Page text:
WASHINGTON (Reuters) - Employers hired more workers than expected in February, bolstering hopes job growth was improving despite higher taxes and deep government spending cuts.
A second report on Wednesday suggested underlying strength in manufacturing remained intact, which should help to support the economy after output barely grew in the final three months of 2012.
The ADP National Employment Report showed private employers added 198,000 jobs to their payrolls last month, beating economists' expectations for an increase of 170,000.
Adding to the report's strong tenor, January's count was revised to show 23,000 more jobs added than previously reported. The report is jointly developed with Moody's Analytics.
"It feels like underlying job growth continues to improve, and at the current pace, this should be enough to start bringing down unemployment," said Mark Zandi, chief economist at Moody's Analytics. The jobless rate is currently at 7.9 percent.
"In a really rip-roaring economy, we'd be creating closer to 300,000 jobs a month or a bit north of that. So we're not there yet, but we're moving in the right direction," he said.
The number may bode well for the government's more comprehensive labor market report, due on Friday, which includes both public and private sector employment.
According to a Reuters survey of economists, nonfarm payrolls likely increased 160,000 in February, up from 157,000 in January.
A solid gain in construction jobs has underscored recent signs of improvement in the housing market. Home prices have been rising since last February and the sector last year contributed to overall U.S. growth for the first time since 2005.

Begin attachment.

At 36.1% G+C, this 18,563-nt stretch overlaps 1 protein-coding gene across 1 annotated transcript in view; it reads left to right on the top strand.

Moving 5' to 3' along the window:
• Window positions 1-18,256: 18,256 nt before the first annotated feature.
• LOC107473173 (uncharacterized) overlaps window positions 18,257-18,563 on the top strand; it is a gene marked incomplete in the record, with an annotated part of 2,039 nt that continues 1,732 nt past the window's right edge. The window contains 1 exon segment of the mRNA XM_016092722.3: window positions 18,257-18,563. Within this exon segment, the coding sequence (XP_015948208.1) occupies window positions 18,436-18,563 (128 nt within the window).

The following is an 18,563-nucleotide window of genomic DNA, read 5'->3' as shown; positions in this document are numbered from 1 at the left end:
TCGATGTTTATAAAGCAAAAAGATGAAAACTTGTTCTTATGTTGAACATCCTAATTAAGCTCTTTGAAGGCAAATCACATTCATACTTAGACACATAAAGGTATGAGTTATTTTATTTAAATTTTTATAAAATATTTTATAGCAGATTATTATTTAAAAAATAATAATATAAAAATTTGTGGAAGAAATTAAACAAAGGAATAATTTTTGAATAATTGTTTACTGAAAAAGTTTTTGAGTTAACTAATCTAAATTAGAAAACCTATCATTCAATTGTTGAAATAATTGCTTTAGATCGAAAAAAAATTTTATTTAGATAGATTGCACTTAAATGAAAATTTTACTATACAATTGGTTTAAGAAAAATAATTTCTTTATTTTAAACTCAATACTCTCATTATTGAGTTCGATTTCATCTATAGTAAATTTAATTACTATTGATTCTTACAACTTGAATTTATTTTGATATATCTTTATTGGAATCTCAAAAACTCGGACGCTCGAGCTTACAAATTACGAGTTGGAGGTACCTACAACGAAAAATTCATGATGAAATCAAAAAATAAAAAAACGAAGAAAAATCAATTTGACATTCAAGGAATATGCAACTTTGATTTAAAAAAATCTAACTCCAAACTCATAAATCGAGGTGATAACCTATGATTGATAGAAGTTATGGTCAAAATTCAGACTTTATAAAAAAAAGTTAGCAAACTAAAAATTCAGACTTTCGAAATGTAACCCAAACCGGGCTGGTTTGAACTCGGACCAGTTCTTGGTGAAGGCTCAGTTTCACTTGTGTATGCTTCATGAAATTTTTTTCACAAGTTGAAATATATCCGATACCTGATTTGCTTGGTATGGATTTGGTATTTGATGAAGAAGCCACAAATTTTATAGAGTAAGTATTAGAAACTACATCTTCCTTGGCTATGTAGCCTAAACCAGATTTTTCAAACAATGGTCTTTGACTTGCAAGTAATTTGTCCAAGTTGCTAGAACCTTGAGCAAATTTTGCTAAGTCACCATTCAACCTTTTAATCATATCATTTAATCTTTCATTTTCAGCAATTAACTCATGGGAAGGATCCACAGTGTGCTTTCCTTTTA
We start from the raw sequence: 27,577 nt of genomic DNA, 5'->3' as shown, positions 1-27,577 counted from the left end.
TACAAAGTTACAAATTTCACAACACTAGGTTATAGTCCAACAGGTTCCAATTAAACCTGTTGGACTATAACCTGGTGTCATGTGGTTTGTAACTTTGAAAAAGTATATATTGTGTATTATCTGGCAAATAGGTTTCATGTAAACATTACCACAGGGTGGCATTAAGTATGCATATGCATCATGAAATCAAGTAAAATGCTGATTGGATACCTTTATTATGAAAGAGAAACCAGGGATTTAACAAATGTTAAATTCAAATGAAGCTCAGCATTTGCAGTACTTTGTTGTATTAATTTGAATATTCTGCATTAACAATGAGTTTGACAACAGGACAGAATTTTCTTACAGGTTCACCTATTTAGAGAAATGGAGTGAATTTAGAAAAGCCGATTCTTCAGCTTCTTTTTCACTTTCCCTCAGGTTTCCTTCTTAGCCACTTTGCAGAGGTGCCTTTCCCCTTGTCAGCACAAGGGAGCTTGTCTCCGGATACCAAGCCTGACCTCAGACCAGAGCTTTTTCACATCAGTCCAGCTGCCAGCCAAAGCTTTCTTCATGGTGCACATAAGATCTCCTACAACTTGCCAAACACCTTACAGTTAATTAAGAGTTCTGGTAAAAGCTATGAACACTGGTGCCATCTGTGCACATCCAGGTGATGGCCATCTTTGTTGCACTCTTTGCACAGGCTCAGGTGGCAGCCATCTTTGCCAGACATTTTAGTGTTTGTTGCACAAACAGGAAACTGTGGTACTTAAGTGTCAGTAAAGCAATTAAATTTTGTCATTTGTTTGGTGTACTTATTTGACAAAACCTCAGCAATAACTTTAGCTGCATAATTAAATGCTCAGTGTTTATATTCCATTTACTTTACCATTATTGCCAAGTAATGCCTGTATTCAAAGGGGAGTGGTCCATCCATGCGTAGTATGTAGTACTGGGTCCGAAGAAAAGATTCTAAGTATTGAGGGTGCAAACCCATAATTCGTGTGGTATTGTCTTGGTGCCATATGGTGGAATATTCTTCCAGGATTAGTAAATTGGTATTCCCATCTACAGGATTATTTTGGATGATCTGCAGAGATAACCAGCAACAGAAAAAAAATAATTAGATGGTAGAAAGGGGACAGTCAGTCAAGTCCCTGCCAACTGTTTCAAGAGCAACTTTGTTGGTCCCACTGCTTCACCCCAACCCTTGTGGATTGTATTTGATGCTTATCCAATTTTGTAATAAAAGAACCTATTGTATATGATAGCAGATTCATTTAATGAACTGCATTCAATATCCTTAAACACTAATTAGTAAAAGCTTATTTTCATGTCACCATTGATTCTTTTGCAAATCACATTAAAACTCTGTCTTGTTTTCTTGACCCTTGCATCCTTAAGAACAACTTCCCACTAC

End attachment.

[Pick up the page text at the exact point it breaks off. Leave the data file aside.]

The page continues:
A separate report from the Commerce Department showed orders for manufactured goods dropped 2.0 percent, weighed down by a plunge in demand for transportation equipment.
But orders excluding the volatile transportation category increased a healthy 1.3 percent, pointing to underlying strength in the sector that carried the economy out of the 2007-09 recession.
The data helped Wall Street to resume its climb into uncharted territory, with the Dow Jones industrial average setting another intraday record.
The dollar rose against a basket of currencies, while prices for U.S. Treasury debt prices fell.
"Manufacturers and business leaders are telling us that demand has picked up, that they are short of inventory and that they are adding workers," said Andrew Wilkinson, chief economic strategist at Miller Tabak & Co. in New York.
Hiring ticked up despite worries about government belt-tightening and higher taxes, though Zandi said those factors could slow the pace of growth later this year.
Crucially, hiring last month was spread evenly across small, medium and large business, the report showed. Private sector hiring in January was skewed heavily toward small businesses.
(Reporting By Steven C. Johnson and Lucia Mutikani; Editing by Andrea Ricci)
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